Concert Review: Mild High Club

Mild High Club’s name is a play on words akin to a joke, but make no mistake, their music is far from a joke. Mild High Club is the product of Chicago native Alexander Brettin. A student of jazz music during his time college, Alex music successfully conveys the sound of his studies with Mild High Club’s newest album Skiptracing. A combination of psychedelic pop, traditional quintet jazz pieces sprinkled with a hint of 70s AM radio nostalgia, Mild High Club delivers an otherworldly experience that’s best experienced in person. Fortunately, I was able to catch their first trip to Houston this past Monday at The Secret Group.

I arrived around 7:30pm to the side door of the Secret Group, getting an early glimpse of the band unloading their equipment from the side of the street alongside opening act Jerry Paper. The band was nonchalantly chilling with the doorman and those at the head of the line, laughing and smoking cigarettes like they all knew each other for years. Seeing that, I knew I was in for a good time, their great personalities matching their great sound.

Opening act California based musician Jerry Paper

People were being let inside around 8pm, with the opening act Jerry Paper taking stage around 9pm. I wasn’t familiar with Jerry Paper until the he started playing the day of the show, but his sound was something similar to Homeshake, taking the form of a relaxing pop vibe layered under an indie rock skin. If there’s one thing I took away from Jerry Paper, it’s that he’s one helluva a frontman. His theatrics and stage presence grab the audience’s attention, and the shenanigans he does in between sets makes you feel like you’re at a stand up comedy act instead of a concert. At the end of his set, I realized why he opened up for Mild High Club, they’re like puzzle pieces and work well for each other.

Los Angeles band Mild High Club

At 10pm, Mild High Club took stage and introduced themselves to the crowd, mentioning it was their first trek to Houston and acknowledging Houston for their World Series victory. The group appropriately began the night with their intro song “Club Intro,” also the intro song on their first album Timeline. The perfect way to begin their set, this extended version set the mood for the crowd, luring us into a daze and leaving us open for the waves of sound that was to come.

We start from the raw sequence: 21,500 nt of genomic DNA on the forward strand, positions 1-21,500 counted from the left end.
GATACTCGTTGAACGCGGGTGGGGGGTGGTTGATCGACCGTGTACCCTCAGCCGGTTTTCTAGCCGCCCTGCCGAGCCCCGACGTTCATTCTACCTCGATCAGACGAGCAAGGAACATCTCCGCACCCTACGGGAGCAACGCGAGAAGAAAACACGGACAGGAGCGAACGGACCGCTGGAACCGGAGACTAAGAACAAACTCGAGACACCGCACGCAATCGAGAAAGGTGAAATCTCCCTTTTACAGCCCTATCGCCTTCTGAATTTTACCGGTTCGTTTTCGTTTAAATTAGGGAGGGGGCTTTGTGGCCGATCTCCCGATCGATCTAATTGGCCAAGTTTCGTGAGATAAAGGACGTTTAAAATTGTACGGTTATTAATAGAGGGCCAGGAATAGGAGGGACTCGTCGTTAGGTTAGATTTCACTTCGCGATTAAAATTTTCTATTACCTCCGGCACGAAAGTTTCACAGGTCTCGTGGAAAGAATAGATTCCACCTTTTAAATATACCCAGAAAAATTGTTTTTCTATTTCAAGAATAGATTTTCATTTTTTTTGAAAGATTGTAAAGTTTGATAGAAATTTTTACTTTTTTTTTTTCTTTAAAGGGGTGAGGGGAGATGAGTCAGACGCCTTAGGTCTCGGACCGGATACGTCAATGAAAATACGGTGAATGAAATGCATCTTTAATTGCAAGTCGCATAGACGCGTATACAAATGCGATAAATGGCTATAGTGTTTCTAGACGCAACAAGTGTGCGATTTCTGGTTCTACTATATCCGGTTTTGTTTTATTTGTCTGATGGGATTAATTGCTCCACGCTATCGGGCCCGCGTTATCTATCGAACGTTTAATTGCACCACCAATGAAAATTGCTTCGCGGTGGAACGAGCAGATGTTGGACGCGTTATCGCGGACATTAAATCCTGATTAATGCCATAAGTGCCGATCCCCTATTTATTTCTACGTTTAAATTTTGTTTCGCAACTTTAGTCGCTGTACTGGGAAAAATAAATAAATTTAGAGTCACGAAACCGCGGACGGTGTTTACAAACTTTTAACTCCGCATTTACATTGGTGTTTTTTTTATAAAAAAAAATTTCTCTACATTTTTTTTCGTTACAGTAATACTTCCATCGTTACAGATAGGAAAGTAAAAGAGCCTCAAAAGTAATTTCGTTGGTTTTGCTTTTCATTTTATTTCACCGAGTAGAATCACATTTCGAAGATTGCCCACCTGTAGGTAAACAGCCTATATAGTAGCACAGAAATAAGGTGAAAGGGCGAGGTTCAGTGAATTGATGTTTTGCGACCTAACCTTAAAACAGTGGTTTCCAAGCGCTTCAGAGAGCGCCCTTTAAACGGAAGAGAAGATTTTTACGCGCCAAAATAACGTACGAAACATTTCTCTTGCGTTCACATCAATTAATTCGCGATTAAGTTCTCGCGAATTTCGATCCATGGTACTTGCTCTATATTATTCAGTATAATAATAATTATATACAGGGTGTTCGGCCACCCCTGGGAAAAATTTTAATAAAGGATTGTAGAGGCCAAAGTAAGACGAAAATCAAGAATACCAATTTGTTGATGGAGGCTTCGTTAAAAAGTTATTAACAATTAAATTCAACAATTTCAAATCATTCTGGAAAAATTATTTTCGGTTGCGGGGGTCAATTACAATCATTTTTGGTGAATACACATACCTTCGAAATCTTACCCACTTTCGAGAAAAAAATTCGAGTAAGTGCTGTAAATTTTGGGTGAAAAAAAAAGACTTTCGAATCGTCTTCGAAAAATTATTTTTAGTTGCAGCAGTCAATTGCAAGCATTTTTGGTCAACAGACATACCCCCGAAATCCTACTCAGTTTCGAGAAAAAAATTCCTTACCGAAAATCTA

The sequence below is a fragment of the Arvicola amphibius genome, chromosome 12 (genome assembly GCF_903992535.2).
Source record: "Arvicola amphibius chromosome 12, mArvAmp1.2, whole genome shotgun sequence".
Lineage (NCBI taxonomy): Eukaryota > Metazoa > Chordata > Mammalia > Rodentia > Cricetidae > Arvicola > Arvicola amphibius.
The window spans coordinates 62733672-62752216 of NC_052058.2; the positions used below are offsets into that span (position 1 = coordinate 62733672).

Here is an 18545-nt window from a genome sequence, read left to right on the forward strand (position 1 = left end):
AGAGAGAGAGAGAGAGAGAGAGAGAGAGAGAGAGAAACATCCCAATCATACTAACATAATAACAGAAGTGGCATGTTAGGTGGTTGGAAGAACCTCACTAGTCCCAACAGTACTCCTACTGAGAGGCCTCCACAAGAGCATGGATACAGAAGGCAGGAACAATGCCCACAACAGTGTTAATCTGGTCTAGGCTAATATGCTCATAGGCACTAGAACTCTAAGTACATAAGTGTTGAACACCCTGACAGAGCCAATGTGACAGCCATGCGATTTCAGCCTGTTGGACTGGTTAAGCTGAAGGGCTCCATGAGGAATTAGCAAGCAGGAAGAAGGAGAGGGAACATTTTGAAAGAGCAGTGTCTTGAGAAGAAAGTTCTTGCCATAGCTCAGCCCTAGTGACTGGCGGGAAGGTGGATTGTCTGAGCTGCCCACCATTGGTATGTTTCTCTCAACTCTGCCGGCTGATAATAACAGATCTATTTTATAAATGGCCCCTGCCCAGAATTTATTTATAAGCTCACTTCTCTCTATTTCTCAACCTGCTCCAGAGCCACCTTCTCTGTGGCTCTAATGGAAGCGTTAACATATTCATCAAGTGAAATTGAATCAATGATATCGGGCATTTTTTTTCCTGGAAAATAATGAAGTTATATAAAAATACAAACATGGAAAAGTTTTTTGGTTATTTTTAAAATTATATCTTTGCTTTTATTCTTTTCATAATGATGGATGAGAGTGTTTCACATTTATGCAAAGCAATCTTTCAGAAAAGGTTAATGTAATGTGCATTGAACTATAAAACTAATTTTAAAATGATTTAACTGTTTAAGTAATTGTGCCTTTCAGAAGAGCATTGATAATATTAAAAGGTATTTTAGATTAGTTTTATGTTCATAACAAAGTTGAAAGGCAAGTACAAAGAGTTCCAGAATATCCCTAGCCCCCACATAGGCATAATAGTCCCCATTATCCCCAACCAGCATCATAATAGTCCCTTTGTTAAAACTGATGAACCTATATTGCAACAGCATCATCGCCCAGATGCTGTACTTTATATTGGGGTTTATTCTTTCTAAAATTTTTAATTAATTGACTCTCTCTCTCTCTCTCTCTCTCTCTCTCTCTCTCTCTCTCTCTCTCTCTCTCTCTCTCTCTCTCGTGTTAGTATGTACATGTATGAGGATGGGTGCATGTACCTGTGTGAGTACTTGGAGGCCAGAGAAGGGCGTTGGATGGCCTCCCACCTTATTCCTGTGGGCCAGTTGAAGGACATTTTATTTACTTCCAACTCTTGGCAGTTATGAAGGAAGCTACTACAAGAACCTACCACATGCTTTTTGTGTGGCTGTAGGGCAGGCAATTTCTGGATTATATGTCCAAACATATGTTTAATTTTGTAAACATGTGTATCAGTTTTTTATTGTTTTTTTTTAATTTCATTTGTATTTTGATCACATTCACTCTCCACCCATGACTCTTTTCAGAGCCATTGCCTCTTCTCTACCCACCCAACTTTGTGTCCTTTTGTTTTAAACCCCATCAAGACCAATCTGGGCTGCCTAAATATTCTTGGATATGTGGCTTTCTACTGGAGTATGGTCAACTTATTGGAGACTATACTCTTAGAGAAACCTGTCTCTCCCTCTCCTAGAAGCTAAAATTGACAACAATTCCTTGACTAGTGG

Alex Brettin, the man behind Mild High Club

Everything happened as quickly as it began, with the majority of Skiptracing and some of Timeline being played true to record. “Skiptracing”, the self-titled track, brought harmonizing vocals to the tune of a early morning soundtrack, with tracks “Homage” and “Tesselation” having us mimic the motion of ocean waves. Towards the end of the set, Alex switched places with his other bandmates and took the helm on keyboards for the more jazzy and piano focused songs. Kicking off with “Kokopelli” and ending with an extended version of “Chapel Perilous,” the band surprised those expecting a Mac DeMarco-esque sound with a pleasant mixture of Michael Franks and Todd Rundgren. Ending their set with “Windowpane,” the most popular song off of Timeline, Mild High Club ended the show in a manner that only they could.

My time at The Secret Group was great from beginning to end. Jerry Paper set the tone nicely leading into Mild High Club, with Mild High Club going above and beyond my expectations. I was able to talk to Alex Brettin after the show and his personality is an exact reflection of his music, chill and laid-back. If you have the chance, make sure to watch Mild High Club before they blow up in popularity. Believe me, their live shows are otherworldly.

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